It would not be true, however, to say that the idea of relationship was entirely absent.  One lad – a homosexual who was teased about his virginity – wanted to “save himself” until he met someone who meant something to him.  And among those who regularly took part in one-night stands, gang-sex, and same-sex intercourse, there were those who were an “item” and clearly had been for a while.  Even here, however, it seemed to be “what can you do for me?” rather than “how can I show my love for you?”

And this, for me, is the crunch.  Because today’s teens are growing up too fast!  They’re learning about the mechanics of sexual intercourse without any real understanding of relationship.  And they’re learning it as much from adults - parents and people like you and me - as they are from each other and the internet.

THE MORAL OF THE STORY

If that shocks you, consider this.  A sex therapist and life coach were among those who, with the doctor, were supposedly “helping” these children.  The gay virgin who, despite his job as the equivalent of a lap dancer in a club was, actually, immensely endearing, was taught how to use sex-toys as an introduction to anal sex.  The girl who had undergone genital body-piercing was emulating her mother.  “Mum told me it hurt and I wanted to see if she was right,” she told the camera.

There was, of course, no internet in my day, so no Facebook, no Twitter and no YouTube.  But that’s not the whole story, in my view.  A recent British television programme revealed the lifestyle of the Feckless Father.  One man, father of eight babies by different women, couldn’t name all his offspring and had never seen some of them.  He is not alone.  According to a Daily Telegraph review of the programme, “One in eight children under five will never meet the man who donated half their genes.”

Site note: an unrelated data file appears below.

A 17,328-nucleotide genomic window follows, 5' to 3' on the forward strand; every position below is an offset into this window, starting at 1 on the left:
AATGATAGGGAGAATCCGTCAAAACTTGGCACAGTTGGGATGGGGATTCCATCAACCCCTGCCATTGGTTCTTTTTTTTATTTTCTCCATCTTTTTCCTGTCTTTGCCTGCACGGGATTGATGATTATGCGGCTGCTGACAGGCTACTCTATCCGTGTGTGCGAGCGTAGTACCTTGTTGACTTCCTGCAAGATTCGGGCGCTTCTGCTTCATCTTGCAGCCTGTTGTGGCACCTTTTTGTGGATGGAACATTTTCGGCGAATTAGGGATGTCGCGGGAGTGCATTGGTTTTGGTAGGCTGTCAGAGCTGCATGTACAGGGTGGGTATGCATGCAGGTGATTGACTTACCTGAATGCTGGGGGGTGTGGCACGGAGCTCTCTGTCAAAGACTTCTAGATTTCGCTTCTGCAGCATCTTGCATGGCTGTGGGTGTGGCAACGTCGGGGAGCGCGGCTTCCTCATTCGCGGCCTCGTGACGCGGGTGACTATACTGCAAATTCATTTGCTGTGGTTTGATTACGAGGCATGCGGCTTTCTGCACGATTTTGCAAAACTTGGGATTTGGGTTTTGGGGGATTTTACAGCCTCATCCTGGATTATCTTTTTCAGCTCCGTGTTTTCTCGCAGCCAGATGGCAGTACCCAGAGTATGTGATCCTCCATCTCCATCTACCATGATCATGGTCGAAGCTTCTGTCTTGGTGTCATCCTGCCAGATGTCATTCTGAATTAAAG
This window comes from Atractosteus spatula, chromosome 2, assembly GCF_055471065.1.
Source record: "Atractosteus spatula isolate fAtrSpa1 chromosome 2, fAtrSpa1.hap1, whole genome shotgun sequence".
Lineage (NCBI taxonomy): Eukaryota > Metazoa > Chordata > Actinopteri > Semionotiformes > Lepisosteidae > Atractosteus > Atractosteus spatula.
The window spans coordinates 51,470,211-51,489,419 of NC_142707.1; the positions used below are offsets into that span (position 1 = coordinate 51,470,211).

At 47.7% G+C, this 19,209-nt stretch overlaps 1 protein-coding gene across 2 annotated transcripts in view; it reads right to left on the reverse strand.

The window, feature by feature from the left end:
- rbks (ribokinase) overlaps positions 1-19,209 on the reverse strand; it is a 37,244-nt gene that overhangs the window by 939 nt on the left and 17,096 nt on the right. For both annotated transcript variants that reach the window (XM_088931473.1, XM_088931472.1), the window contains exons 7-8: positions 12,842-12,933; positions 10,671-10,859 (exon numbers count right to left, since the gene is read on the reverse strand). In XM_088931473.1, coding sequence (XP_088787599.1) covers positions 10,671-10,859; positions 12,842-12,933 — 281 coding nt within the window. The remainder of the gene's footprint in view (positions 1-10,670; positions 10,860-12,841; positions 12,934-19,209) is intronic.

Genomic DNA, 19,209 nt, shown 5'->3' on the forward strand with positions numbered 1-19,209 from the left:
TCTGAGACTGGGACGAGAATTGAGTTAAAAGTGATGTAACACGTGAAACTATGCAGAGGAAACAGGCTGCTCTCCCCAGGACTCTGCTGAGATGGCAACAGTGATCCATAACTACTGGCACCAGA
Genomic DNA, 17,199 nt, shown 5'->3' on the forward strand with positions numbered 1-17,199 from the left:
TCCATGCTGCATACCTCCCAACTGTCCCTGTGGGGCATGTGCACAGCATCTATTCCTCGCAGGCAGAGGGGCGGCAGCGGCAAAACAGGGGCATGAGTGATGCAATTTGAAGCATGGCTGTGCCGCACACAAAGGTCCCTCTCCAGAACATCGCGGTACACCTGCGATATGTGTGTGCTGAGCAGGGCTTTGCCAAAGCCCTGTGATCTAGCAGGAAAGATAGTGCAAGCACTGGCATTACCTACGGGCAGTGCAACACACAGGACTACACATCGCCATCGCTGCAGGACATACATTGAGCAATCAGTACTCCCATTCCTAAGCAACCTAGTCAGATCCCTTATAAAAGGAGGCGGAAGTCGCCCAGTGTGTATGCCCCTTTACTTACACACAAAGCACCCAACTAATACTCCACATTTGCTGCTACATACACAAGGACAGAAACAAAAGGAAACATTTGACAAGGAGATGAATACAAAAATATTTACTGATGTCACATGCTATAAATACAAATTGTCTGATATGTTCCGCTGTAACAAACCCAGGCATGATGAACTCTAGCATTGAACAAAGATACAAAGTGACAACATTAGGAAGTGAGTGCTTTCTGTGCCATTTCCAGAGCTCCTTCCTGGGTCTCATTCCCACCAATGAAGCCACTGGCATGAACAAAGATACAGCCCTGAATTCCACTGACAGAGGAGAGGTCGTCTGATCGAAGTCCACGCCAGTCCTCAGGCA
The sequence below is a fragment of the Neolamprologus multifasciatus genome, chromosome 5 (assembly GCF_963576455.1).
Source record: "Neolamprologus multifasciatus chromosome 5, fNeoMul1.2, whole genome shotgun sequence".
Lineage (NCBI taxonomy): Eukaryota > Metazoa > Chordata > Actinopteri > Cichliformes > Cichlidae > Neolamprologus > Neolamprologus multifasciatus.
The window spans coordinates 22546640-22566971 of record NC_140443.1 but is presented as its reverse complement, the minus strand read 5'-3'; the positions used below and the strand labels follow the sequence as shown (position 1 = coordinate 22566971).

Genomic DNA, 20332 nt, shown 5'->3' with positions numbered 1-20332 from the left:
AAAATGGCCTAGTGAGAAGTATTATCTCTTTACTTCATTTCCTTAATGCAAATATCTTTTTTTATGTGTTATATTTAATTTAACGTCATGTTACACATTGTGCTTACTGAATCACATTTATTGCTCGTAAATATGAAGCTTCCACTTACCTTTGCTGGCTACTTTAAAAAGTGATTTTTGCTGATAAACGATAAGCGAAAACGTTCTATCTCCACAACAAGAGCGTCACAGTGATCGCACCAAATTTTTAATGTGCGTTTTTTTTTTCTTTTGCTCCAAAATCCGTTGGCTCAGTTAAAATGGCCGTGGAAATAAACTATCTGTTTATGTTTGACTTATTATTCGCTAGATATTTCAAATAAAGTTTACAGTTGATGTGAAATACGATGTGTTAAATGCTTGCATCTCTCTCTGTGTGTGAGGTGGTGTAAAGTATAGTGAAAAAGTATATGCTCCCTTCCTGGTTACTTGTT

Citing Justin Webb, a British TV presenter, and Marion Jones, Olympic gold-medallist, both of whom were the love-children of absent fathers, the article suggests that the deserted child’s silent plea on achieving success must always be: “Look at me daddy, look what I can do.”  As someone who grew up in a happy, stable family, I find that heart-breaking.

Frequently, when children are abducted and murdered, their grieving daddies describe them as “princesses” and “angels”.  Isn’t this healthy male adoration – when absent in childhood - exactly what the girls involved in teen sexual activity are seeking?  They crave the relationship of which they’ve been deprived.

This is not simply psycho-speak.  Nature, it seems, has a hand in the timing of when a girl is ready for a sexual relationship.  Scientists have discovered that “girls whose fathers have left home start their periods much earlier than girls who live with their biological dads”.  This is not true of girls who grow up in stepfamilies.  Further, it appears that the more that a father interacts with his daughters when they are young, the later they mature sexually, and the more likely they are to live a stable and happy life in adulthood.  As my father always said, the best contraception is a girl who says, No!

INADEQUATE FAMILY & PARENTING SKILLS